"None of the supposed rights of man go beyond the egoistic man, man as he is a member of civil society; that is, an individual separated from the community, withdrawn into himself, wholly preoccupied with his private interests and acting in accordance with his private caprice."
Karl Marx, On the Jewish Question
"The only freedom which deserves the name, is that of pursuing our own good in our own way, so long as we do not attempt to deprive others of theirs, or impede their efforts to obtain it."
John Stuart Mill, On Liberty
While, after reading the above two quotations, it may appear that Karl Marx and John Stuart Mill take seemingly opposing views on the proper …show more content…
The real truth, however, falls somewhere between these two poles.
Mill on the Individual
Mill wastes no time in articulating the central thesis of On Liberty; he states, "Over himself, over his own body and mind, the individual is sovereign" (69). Mill, then, does not make the individual more important than society, but he separates the individual from society and articulates a realm of existence in which society, or the community, should have no power over the individual. Mill states, "The sole end for which mankind are warranted, individually or collectively, in interfering with the liberty of action of any of their number is self-protection His own good, either physical or moral, is not a sufficient warrant" (68). Society, therefore, has no right to intervene in the private life of any person, unless they act in such a way that prevents others from enjoying their own rights.
Mill is extremely clear as to why the individual should be sovereign over his or her body and mindto counter the effects of a possible "tyranny of the majority." Mill states, "It (the majority) practices a social tyranny more formidable than many kinds of political oppression, since, though not usually upheld by such extreme penalties, it leaves fewer means of escape, penetrating much more deeply into the details of life, and enslaving the soul itself" (63).
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John Stuart Mill’s “On Liberty” essay, published in 1859, portrays Mill’s perception of liberty with an emphasis on individuality. He explicitly states at the start of the essay that the main point is to “govern absolutely the dealings of society with the individual in the way of compulsion and control” (5). His push to establish the basic guidelines for the relationship between authority and liberty is a result of his ethical theory of utilitarianism. Throughout the course of this essay, Mill provides the reader with a deeper understanding of their individual civil liberties, as well as presenting examples that enhance his ideas.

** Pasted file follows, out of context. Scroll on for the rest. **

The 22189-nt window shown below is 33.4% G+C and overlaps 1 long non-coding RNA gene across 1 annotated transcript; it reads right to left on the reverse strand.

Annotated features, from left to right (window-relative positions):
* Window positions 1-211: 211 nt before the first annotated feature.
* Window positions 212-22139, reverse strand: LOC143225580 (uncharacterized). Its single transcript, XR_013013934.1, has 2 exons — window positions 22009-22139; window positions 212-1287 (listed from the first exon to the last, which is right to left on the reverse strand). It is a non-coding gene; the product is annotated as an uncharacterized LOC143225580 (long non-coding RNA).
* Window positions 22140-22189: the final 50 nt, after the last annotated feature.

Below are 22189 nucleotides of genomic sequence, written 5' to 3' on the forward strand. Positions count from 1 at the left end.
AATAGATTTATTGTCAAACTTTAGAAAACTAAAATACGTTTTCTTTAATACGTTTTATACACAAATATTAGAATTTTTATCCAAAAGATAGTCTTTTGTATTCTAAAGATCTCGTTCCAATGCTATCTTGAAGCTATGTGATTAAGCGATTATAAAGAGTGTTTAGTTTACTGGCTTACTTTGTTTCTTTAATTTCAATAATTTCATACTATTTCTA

John Stuart Mill uses much of the same reasoning to defend freedom of individuality as he did with the defense of freedoms of opinion. As he stated earlier in chapter 2, “ages are no more infallible than individuals; every age having held many opinions which subsequent ages have deemed not only false but absurd…” meaning the majority is not always correct and could be imposing opinions that are incorrect (pg 21-22). This same argument applies to individuality. When people are forced to conform to one way of living, the possibility of finding a better way to live is impossible. Each person’s life, when given the freedom to live their life in a way that does not harm others, acts as an experiment. The more varied the experiments, the better a
Only in a society comprised of individuals free to have individual ideas and free to express them among each other, can the society that Mill envisioned come into fruition. However, even with these two conditions fulfilled, Mill is still relying on an
Mill is a libertarian, which means he believed that everyone's liberty and freedom should be protected, Mill views liberty as “The only freedom which deserves the name is that of pursuing our own good in our own way, so long as we do not attempt to deprive others of theirs or impede their efforts to obtain it.” ( Mill )